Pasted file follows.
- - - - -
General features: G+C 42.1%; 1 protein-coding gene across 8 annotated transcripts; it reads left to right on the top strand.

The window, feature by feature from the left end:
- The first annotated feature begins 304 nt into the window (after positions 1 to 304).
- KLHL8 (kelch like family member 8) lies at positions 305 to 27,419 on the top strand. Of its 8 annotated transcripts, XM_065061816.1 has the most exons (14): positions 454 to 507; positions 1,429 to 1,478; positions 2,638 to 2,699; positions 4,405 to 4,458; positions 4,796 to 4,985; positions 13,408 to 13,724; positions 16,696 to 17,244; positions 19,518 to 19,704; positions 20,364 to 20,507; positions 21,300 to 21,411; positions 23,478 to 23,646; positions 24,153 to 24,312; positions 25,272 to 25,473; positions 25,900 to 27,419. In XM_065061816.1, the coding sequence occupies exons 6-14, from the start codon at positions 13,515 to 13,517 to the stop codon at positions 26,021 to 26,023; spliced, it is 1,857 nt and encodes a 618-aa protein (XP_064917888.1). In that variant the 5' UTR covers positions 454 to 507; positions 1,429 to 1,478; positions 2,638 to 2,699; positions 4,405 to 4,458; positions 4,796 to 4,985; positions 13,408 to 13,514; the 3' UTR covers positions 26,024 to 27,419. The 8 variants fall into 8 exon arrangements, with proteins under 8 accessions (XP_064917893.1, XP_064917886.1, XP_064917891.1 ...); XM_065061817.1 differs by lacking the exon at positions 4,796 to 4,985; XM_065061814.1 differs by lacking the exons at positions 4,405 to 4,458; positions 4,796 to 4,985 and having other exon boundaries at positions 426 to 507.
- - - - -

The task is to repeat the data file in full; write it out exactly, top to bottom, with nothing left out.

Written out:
General features: G+C 42.1%; 1 protein-coding gene across 8 annotated transcripts; it reads left to right on the top strand.

The window, feature by feature from the left end:
- The first annotated feature begins 304 nt into the window (after positions 1 to 304).
- KLHL8 (kelch like family member 8) lies at positions 305 to 27,419 on the top strand. Of its 8 annotated transcripts, XM_065061816.1 has the most exons (14): positions 454 to 507; positions 1,429 to 1,478; positions 2,638 to 2,699; positions 4,405 to 4,458; positions 4,796 to 4,985; positions 13,408 to 13,724; positions 16,696 to 17,244; positions 19,518 to 19,704; positions 20,364 to 20,507; positions 21,300 to 21,411; positions 23,478 to 23,646; positions 24,153 to 24,312; positions 25,272 to 25,473; positions 25,900 to 27,419. In XM_065061816.1, the coding sequence occupies exons 6-14, from the start codon at positions 13,515 to 13,517 to the stop codon at positions 26,021 to 26,023; spliced, it is 1,857 nt and encodes a 618-aa protein (XP_064917888.1). In that variant the 5' UTR covers positions 454 to 507; positions 1,429 to 1,478; positions 2,638 to 2,699; positions 4,405 to 4,458; positions 4,796 to 4,985; positions 13,408 to 13,514; the 3' UTR covers positions 26,024 to 27,419. The 8 variants fall into 8 exon arrangements, with proteins under 8 accessions (XP_064917893.1, XP_064917886.1, XP_064917891.1 ...); XM_065061817.1 differs by lacking the exon at positions 4,796 to 4,985; XM_065061814.1 differs by lacking the exons at positions 4,405 to 4,458; positions 4,796 to 4,985 and having other exon boundaries at positions 426 to 507.